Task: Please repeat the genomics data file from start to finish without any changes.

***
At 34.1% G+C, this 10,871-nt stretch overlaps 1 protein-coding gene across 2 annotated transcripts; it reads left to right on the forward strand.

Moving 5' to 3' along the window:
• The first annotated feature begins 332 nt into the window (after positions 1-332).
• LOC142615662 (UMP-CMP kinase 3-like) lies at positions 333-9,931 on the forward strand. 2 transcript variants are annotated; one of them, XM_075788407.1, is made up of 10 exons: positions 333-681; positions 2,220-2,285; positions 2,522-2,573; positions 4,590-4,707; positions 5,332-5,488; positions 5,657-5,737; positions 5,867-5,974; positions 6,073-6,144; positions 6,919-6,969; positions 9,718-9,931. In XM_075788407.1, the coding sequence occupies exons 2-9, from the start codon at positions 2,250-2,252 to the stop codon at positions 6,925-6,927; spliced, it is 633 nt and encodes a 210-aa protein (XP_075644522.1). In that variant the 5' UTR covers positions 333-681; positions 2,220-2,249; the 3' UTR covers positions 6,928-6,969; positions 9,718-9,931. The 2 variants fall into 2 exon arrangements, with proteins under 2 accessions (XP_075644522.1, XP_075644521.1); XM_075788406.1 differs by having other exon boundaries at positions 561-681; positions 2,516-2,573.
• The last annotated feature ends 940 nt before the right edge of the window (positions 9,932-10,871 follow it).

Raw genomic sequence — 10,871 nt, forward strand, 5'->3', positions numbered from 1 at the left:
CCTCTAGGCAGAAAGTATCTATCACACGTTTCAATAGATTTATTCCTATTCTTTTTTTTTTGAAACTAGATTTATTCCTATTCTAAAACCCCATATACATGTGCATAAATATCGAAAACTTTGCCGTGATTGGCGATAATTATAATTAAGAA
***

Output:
At 34.1% G+C, this 10,871-nt stretch overlaps 1 protein-coding gene across 2 annotated transcripts; it reads left to right on the forward strand.

Moving 5' to 3' along the window:
• The first annotated feature begins 332 nt into the window (after positions 1-332).
• LOC142615662 (UMP-CMP kinase 3-like) lies at positions 333-9,931 on the forward strand. 2 transcript variants are annotated; one of them, XM_075788407.1, is made up of 10 exons: positions 333-681; positions 2,220-2,285; positions 2,522-2,573; positions 4,590-4,707; positions 5,332-5,488; positions 5,657-5,737; positions 5,867-5,974; positions 6,073-6,144; positions 6,919-6,969; positions 9,718-9,931. In XM_075788407.1, the coding sequence occupies exons 2-9, from the start codon at positions 2,250-2,252 to the stop codon at positions 6,925-6,927; spliced, it is 633 nt and encodes a 210-aa protein (XP_075644522.1). In that variant the 5' UTR covers positions 333-681; positions 2,220-2,249; the 3' UTR covers positions 6,928-6,969; positions 9,718-9,931. The 2 variants fall into 2 exon arrangements, with proteins under 2 accessions (XP_075644522.1, XP_075644521.1); XM_075788406.1 differs by having other exon boundaries at positions 561-681; positions 2,516-2,573.
• The last annotated feature ends 940 nt before the right edge of the window (positions 9,932-10,871 follow it).

Raw genomic sequence — 10,871 nt, forward strand, 5'->3', positions numbered from 1 at the left:
CCTCTAGGCAGAAAGTATCTATCACACGTTTCAATAGATTTATTCCTATTCTTTTTTTTTTGAAACTAGATTTATTCCTATTCTAAAACCCCATATACATGTGCATAAATATCGAAAACTTTGCCGTGATTGGCGATAATTATAATTAAGAA